Processes of East Asian urbanization are unique because they have been deeply influenced by state-led strategies of national development that were deeply interwoven with Cold War geo-political economies of capitalist development. Existing studies on East Asian cities, however, have not been able to properly address this unique feature of urbanization because they have not made sufficient efforts to understand cities in relation to broader politico-economic processes of East Asian capitalist development. These studies tend to take a localist approach that regards the city as a social object that is territorially contained and institutionally coherent. As such, previous works on East Asian cities have privileged the urban scale as their primary unit of analysis, to the neglect of wider socio-spatial processes that condition urban development. For instance, the roles played by transnational networks of capital, migrants, and various forms of expertise in creating spaces of ‘national’ urban development during the Cold War have often been neglected. Likewise, the multi-scalar interactions between urban development and wider configurations of power, regulation, and ideology have remained understudied.

With this problem orientation, this workshop aims to collect papers that address the multi-scalar dynamics and geo-political economic contexts of East Asian capitalist development. We seek work that characterizes the processes of East Asian urbanization as a form of “developmental urbanization” by paying special attention to how East Asian urban development during the period from the 1950s to the 1980s was heavily influenced by socio-spatial processes of national development that included 1) state-led developmentalist industrialization and 2) post-colonial nation-building activities. East Asian states actively promoted the development of national urban networks to enhance the territorial integrity of the nation, and prioritized urban infrastructure to support mass production and economic growth. Under the state’s big push, urban processes took place very rapidly in strategically selected areas of political and economic importance. The outcome was 1) spatio-temporal compression of urban development (thereby resulting in ‘compressed urbanization’), 2) spatial selectivity in urban development (thereby producing ‘spaces of exception’), and 3) uneven geographies of power (thereby shaping uneven geographies of urban contestation).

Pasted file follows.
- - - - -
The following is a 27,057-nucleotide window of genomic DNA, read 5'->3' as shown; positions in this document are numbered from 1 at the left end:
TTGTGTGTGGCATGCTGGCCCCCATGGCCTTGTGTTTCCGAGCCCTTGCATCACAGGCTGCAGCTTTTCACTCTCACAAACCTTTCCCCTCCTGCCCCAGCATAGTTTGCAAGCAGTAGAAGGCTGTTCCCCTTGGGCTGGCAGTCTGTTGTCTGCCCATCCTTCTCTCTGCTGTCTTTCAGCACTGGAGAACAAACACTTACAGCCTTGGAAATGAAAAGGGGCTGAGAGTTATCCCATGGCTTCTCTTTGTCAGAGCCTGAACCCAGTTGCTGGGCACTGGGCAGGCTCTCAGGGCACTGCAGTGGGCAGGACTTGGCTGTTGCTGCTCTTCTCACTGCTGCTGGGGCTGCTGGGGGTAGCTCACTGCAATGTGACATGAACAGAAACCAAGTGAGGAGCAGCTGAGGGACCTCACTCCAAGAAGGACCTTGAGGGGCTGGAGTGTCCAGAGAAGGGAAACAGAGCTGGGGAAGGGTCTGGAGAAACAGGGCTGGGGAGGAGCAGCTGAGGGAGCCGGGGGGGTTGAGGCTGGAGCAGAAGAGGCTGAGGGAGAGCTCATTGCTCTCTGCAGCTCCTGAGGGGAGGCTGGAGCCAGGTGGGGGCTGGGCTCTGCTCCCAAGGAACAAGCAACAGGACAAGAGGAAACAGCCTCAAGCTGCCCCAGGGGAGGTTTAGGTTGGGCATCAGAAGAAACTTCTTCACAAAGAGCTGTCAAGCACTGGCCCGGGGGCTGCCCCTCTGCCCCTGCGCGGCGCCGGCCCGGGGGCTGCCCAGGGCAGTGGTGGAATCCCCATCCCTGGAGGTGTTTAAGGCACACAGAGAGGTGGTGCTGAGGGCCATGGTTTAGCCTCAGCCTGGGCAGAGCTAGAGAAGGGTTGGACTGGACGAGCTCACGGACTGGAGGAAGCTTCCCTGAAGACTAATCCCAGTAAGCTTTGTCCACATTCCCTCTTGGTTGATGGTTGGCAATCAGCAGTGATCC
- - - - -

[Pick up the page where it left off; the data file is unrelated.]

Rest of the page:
While neoliberal and market-friendly processes of urban development have gradually become more influential than national developmentalist efforts since the end of the Cold War, the institutional and material legacies of developmental urbanism are still influential in East Asian urban development. The legacies of developmental urbanism, combined with the influences of post-Cold War geo-political economies and neo-liberal globalization, have resulted in the rise of ‘neo-developmental urbanization.’ This process has thus contributed to existing urban problems in East Asia such as urban displacement, divided cities, and struggles over public space and the right to the city. Therefore, this workshop equally solicits papers that address how processes of developmental urbanization have been transformed since the 1990s in relation to neoliberal globalization and post-cold war geo-political economies.

Some topics might include but are not limited to: compressed urbanization, trans-local connections, postcolonial urbanism, urban mega projects, speculative urbanization, the construction state, spaces of exceptions, zoning technologies, urban-industrial experiments, circuits of developmentalist expertise, infrastructural spaces, contentious politics and urban development, and urban social movements.